My Car Quest

June 20, 2024

The 1999 Bentley Continental SC Is A Future Collector Car

Why is it collectable, you may ask? Because it’s a true Sedanca….

by Wallace Wyss –

To a guy like me, from Detroit, who didn’t see Bentleys and Rollers until I came out to the West Coast in the ‘70s, I’m old school. I like the Fifties and Sixties Rollers and Bentleys.

Cars like say the Mulliner/Park Ward ’56 Continental drophead coupe. I normally don’t even consider the 1990s, thinking everything “modern day” would be lacking the class and exclusivity of the more handmade coachbuilt Bentleys of decades earlier.

Now after reading a book, Bentley Since 1965, that changed my mind because it reminded me of a Bentley I saw at an auto show possibly the 1999 LA Auto Show—the Bentley Continental S/C.

Bentley Continental SC

What makes the car interesting to me especially is that…it wasn’t Bentley that designed it, but two outside dudes came up with it—John Heffernan and Ken Greenley—from an outside design firm. The more enlightened car companies do that sometimes—figuring their own gene pool is dead of good genes, so they bring some outside blood in to suggest a new direction.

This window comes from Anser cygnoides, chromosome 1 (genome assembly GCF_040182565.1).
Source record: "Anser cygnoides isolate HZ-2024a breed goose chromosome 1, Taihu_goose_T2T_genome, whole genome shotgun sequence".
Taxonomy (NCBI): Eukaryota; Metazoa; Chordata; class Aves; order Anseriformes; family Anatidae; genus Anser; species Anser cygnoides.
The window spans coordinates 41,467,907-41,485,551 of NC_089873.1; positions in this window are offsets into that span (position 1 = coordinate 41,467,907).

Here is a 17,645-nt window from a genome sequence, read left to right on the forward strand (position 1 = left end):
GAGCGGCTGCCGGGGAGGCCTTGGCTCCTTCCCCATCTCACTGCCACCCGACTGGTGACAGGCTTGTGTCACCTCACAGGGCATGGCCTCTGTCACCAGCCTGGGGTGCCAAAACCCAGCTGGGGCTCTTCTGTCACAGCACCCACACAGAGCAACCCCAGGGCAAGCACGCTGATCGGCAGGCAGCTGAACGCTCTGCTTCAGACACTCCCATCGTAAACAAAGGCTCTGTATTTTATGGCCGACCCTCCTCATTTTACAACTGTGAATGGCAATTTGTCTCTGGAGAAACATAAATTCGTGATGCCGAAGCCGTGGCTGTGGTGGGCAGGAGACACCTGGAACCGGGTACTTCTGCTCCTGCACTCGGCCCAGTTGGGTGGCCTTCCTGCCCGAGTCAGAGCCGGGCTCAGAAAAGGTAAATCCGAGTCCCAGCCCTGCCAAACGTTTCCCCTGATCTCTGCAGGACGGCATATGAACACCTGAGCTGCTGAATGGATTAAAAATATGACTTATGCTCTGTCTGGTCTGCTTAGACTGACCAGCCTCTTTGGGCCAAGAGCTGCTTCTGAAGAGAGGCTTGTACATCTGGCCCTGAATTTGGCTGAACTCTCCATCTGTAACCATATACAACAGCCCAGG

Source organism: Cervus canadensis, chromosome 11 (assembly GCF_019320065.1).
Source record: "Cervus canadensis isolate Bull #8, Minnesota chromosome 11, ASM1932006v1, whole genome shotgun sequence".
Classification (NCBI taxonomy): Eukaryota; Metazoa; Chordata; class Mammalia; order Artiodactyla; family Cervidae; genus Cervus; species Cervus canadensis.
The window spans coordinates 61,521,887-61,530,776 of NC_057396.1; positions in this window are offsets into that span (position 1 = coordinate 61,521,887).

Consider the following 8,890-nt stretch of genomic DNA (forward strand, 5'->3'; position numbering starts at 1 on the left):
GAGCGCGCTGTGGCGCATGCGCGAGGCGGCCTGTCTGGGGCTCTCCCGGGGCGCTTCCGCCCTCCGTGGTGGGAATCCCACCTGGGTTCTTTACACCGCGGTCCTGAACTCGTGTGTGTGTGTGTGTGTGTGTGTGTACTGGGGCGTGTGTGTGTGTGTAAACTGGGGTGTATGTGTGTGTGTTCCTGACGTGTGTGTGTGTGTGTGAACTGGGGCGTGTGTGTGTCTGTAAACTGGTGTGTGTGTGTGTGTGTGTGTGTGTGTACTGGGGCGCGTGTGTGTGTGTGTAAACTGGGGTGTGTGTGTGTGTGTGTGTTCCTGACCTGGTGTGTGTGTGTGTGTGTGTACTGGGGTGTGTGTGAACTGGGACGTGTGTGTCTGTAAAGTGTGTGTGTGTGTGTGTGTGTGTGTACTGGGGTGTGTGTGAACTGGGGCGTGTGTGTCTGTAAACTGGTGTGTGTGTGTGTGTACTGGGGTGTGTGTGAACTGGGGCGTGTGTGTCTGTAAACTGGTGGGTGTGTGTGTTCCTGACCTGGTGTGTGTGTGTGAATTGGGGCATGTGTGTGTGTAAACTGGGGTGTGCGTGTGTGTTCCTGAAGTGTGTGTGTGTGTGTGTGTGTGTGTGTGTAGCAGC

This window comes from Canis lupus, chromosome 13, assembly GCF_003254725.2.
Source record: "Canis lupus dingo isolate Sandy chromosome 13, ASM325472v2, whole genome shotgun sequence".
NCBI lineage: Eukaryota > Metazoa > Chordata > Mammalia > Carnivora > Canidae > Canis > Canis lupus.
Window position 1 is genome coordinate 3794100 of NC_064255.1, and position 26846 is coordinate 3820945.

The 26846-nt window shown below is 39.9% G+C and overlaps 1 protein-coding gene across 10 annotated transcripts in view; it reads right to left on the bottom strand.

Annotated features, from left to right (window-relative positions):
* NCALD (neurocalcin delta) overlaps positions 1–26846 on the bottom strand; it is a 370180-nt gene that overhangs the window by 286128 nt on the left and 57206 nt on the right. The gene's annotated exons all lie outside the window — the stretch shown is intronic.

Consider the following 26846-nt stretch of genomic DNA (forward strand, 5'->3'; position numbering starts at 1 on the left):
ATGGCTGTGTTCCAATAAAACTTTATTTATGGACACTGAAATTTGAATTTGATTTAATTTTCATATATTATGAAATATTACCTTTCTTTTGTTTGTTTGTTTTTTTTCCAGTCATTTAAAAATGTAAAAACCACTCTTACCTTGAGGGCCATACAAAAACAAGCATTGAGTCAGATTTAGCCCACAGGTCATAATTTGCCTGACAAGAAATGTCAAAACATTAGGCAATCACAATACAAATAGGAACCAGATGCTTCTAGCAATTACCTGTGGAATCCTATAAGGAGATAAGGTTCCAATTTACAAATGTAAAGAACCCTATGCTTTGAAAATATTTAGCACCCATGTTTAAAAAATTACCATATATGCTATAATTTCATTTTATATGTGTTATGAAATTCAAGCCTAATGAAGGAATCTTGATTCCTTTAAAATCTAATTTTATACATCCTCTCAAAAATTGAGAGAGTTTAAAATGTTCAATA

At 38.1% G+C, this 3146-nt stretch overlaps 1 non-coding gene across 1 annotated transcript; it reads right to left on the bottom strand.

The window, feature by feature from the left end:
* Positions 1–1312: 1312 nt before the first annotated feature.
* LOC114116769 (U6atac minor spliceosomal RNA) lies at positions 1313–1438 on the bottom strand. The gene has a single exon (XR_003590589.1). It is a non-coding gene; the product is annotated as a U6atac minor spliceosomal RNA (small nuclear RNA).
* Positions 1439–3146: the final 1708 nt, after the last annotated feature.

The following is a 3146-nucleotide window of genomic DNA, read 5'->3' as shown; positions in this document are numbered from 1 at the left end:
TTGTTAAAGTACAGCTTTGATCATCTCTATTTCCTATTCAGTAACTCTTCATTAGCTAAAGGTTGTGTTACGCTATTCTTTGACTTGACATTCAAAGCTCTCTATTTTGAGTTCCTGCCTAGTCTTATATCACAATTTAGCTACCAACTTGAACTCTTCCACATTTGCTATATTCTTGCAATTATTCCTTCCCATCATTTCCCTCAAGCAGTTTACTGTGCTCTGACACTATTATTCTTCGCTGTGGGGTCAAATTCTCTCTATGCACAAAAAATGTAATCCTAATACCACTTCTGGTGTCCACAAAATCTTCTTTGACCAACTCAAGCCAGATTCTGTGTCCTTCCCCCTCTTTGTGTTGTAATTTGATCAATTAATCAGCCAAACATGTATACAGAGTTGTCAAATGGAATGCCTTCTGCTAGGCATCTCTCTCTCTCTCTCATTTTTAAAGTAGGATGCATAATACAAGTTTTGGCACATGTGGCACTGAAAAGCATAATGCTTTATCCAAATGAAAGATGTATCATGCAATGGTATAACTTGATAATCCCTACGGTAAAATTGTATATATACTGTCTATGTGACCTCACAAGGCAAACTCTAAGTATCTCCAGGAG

The goal was to make a two door coupe version of the already existing Turbo R. Something akin to the 1985 Concept 90 show car, which ironically looks a helluva lot more like a Lincoln Continental than it does a Bentley.

The production Continental R made its debut at the 1991 Geneva Motor Show. What made the car so attention getting is that it wasn’t just a Rolls wearing Bentley’s “flying B” hood mascot and B insignias here and there. No, this was an all new body, a tad more than 17 feet long, nearly 5 feet tall, 6 1/2 feet wide and, the bad part, pushing 5000 lbs. of weight.

But, heavy as that was, it had a turbocharged Bentley 6.75 liter V-8 from the Bentley Turbo R under the bonnet, rated at 385 hp. That engine was mated to an out of the box GM tranny, the 4L80-E four-speed automatic transmission.

Bentley Continental SC

Bentley already had re-discovered that, even with this niche car, there were niches among niches—the more special you could make a car, the more you would have buyers looking for it. So there was even a “short wheelbase” Continental T, described by one writer as “a refined street-brawler”, which had 4 inches cut from the rear seat area directly behind the doors and was powered by a V8 modded to produce a whomping 650-lb.ft. of torque at 2,200 RPM. Motor Trend drove a Continental T to a 14.5-second quarter-mile and managed to go 0 to 60 mph in 6.2 seconds. Their test car almost knocked their price scale a kilter with a window sticker of $299,000.